A fond farewell to Heritage Centre manager Graham

Graham with members of the Friends of Methil Heritage Centre. Pics by George McLuskie
Graham with members of the Friends of Methil Heritage Centre. Pics by George McLuskie

Volunteers at Methil Heritage Centre bid a fond farewell to manager Graham Ritchie last week as he retired after 16 years in the post.

An afternoon celebration was held last Wednesday, ahead of his final day on Thursday, and it was a bitter sweet week for Graham who joined the team as a musuem assistant in 1999.

Graham has retired after 16 years

Graham has retired after 16 years

“I’m actually a farmer and when I started to talk to the cows, my wife told me to get myself a job!” he laughed.

“I went along to the job centre in Leven to have a look and get some advice and they told me about the museum assistant post.”

Graham, who’s had a varied career, including a start in the military, managing a community centre and working for Coal Board Estates, spent his first few years liaising with the Friends of Methil Heritage Centre group, putting up exhibitions and welcoming guests to the centre, based in Lower Methil, before being appointed manager in 2007.

“One of the great things here is that you get to try everything – there’s no sitting about doing nothing, there’s always something to do.”

He has witnessed the whole area change over his nearly two decades in the job, with big industry all but disappearing, replaced by new housing and commuters. But the centre has remained a constant.

“Henry McLeish summed it up when he said this place gives Methil some civic dignity. For years and years, they took everything away from here, but the centre is about giving back. I have felt emotionally rewarded by this role and have loved every minute.”

One of his highlights came in the form of a royal visit, when Prince Philip visited the centre in 2011.

“That day was just wonderful in every way. When we sent the letter to Buckingham Palace inviting him to the exhibition, we never expected to hear back, so when they replied it was a shock. I think we were the envy of lots of other voluntary organisations!”

Another took place just last week, following a talk by local historian Mike Taylor.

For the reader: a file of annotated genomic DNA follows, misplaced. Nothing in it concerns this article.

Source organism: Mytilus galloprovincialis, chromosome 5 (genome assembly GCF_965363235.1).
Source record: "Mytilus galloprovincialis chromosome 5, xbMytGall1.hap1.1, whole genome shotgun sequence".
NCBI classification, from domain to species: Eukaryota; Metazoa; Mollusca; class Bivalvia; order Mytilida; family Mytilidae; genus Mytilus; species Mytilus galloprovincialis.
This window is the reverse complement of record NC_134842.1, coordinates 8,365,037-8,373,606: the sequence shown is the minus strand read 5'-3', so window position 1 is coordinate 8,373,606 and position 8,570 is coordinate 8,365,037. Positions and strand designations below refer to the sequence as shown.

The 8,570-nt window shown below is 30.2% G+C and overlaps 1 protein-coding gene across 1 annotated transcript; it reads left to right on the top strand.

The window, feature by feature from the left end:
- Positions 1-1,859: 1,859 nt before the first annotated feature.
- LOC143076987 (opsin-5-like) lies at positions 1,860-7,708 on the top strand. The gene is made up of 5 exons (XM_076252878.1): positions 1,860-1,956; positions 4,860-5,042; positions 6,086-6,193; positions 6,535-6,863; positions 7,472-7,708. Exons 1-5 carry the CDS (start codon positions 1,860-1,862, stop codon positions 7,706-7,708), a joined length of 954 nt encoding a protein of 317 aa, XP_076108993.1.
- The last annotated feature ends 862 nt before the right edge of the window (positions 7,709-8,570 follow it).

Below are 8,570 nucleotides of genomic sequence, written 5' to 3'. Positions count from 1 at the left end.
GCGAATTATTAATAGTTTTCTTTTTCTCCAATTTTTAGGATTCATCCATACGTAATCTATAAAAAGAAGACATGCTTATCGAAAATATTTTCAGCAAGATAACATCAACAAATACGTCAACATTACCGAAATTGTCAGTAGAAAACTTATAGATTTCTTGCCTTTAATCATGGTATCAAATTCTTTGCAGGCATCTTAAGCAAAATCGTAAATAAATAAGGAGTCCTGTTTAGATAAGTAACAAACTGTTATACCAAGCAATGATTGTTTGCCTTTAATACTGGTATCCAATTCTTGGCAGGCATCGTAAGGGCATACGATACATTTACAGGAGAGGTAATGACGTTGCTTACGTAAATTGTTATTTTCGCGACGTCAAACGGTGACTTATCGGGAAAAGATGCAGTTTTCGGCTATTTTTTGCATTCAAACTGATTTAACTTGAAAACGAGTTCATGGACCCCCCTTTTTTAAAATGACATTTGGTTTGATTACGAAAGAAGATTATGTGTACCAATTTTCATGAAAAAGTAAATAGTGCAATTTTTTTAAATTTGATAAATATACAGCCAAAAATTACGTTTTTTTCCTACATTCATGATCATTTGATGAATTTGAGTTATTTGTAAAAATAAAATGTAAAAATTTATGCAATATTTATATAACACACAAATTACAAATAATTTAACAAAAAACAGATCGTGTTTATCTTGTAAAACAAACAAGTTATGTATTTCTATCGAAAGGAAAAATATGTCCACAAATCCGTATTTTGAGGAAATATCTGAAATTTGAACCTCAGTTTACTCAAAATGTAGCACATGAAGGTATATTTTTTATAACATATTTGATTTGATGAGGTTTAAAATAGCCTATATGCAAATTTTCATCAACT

“There was a wee old lady sitting with a bundle on her lap, and when the talk finished, she opened it up to reveal a stack of photos which were of her grandfather who was a medical orderly in the First World War. These pictures are absolutely unique and of huge national importance – and this happened a week before I retired!”

So what does the future hold for a former museum manager?

“I won’t be walking away completely – this place has a way of climbing into your heart and staying there.

“Hopefully, if they’ll have me, I’ll join the Friends so I can still help out – having put so much in I just couldn’t walk away. I’ll also help out at the Glenrothes Heritage Centre, which I’m already involved with, and hopefully some fishing too! Oh, and a masters degree as well...”

Gary Nurse, chairman of the Friends of Methil Heritgage Centre, said these kinds words: “Graham is a unique kind of person who has worked at the centre for nearly 16 years. It wasn’t work to Graham, it was a passion. He loved the job and the people he met that he thought nothing of volunteering to open after hours for group visits. No job was too small for Graham to tackle, and he had the charm to rope in others to help.

“He has brought the centre to what it is now, a great success, with an average visitor figure approaching 5000 per annum.

He will be sadly missed, by the Friends of the Centre, visitors and the local children who pop in regularly. We wish him well in retirement and hope he can fulfill his dreams for the future.”